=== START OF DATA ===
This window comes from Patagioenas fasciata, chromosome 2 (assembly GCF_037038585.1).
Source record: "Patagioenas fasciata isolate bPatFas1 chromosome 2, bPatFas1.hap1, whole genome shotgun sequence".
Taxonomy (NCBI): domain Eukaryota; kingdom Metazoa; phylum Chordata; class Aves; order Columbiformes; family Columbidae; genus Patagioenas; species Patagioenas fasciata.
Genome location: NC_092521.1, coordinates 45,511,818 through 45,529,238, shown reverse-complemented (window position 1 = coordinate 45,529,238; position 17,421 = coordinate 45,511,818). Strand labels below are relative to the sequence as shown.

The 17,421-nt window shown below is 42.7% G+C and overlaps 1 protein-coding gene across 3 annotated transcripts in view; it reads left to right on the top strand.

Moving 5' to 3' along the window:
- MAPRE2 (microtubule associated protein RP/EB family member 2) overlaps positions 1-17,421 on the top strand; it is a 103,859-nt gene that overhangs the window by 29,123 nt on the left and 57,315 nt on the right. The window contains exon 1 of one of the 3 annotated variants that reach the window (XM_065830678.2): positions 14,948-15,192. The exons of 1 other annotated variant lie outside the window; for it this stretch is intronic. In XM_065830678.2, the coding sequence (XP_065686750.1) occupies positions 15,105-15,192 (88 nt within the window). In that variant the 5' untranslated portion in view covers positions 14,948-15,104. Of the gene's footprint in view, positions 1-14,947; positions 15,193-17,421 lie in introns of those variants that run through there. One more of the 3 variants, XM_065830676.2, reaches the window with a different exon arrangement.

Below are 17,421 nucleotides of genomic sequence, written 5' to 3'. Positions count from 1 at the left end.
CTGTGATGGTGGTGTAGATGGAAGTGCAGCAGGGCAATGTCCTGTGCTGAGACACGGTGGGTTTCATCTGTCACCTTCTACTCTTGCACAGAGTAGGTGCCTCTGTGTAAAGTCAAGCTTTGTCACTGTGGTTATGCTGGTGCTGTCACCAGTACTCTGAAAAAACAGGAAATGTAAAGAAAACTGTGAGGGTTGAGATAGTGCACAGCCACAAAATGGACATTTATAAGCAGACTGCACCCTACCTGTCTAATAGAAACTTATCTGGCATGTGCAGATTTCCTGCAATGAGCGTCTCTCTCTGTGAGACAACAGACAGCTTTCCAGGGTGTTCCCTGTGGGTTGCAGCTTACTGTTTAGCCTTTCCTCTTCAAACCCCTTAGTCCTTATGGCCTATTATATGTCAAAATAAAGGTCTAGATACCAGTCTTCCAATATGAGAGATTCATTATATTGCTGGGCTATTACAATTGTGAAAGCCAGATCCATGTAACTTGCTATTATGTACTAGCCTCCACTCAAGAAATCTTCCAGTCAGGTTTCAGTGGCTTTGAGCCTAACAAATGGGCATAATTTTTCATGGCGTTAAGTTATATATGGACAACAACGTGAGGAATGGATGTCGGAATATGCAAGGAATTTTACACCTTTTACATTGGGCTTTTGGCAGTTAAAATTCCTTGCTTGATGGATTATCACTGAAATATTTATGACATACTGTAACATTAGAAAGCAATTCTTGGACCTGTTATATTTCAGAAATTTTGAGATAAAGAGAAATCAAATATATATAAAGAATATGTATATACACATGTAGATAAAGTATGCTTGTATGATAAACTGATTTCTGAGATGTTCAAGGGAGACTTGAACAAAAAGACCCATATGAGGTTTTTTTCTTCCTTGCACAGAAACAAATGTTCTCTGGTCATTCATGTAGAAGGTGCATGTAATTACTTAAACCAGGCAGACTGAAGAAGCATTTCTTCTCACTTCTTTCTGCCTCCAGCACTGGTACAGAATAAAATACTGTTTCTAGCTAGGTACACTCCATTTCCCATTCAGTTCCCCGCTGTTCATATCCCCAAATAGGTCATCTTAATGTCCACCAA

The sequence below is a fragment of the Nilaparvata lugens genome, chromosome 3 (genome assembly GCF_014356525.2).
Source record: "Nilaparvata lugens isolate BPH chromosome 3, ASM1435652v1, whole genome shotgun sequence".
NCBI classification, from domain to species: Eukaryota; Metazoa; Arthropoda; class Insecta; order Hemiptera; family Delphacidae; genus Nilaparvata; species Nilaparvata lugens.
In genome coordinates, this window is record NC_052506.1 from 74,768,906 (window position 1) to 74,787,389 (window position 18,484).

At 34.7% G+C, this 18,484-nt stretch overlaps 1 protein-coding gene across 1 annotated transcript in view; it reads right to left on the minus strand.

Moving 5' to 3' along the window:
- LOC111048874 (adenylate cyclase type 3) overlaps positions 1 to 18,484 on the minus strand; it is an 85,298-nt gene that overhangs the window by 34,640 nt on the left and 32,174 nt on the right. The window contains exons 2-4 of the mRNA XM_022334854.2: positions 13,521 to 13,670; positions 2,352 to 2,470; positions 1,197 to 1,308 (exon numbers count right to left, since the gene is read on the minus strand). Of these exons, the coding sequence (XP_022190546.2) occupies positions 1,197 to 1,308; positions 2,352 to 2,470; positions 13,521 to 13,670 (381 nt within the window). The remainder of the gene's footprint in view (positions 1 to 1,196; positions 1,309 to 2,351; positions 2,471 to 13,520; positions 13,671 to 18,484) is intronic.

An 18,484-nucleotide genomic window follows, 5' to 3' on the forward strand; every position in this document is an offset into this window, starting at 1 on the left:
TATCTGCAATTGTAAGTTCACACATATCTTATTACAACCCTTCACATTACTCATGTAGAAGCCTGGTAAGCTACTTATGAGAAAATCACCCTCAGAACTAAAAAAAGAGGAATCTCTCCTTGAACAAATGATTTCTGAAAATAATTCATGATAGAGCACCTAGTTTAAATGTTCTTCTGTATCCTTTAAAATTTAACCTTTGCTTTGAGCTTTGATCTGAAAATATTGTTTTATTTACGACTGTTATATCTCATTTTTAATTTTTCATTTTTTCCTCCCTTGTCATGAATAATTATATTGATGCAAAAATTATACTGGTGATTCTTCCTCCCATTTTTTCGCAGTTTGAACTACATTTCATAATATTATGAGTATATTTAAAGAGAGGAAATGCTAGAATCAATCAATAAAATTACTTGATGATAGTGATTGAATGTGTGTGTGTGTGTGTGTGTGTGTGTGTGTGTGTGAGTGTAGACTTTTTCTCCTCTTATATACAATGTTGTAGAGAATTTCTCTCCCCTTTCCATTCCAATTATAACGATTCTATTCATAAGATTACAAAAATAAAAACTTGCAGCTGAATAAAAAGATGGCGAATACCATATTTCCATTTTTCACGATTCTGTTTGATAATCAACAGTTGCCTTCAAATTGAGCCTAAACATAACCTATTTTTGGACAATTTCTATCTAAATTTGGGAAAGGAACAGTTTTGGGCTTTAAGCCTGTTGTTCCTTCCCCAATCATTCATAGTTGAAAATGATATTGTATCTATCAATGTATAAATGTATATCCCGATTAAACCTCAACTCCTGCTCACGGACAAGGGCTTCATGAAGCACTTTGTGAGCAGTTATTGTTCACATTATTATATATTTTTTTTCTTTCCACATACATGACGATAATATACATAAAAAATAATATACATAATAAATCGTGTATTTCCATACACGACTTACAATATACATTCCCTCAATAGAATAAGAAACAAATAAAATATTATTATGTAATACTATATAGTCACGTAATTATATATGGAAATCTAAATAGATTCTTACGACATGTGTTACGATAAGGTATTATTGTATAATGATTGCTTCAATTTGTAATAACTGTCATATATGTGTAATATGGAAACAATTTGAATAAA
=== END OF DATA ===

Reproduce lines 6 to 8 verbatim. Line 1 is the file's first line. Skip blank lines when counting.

Moving 5' to 3' along the window:
- MAPRE2 (microtubule associated protein RP/EB family member 2) overlaps positions 1-17,421 on the top strand; it is a 103,859-nt gene that overhangs the window by 29,123 nt on the left and 57,315 nt on the right. The window contains exon 1 of one of the 3 annotated variants that reach the window (XM_065830678.2): positions 14,948-15,192. The exons of 1 other annotated variant lie outside the window; for it this stretch is intronic. In XM_065830678.2, the coding sequence (XP_065686750.1) occupies positions 15,105-15,192 (88 nt within the window). In that variant the 5' untranslated portion in view covers positions 14,948-15,104. Of the gene's footprint in view, positions 1-14,947; positions 15,193-17,421 lie in introns of those variants that run through there. One more of the 3 variants, XM_065830676.2, reaches the window with a different exon arrangement.

Below are 17,421 nucleotides of genomic sequence, written 5' to 3'. Positions count from 1 at the left end.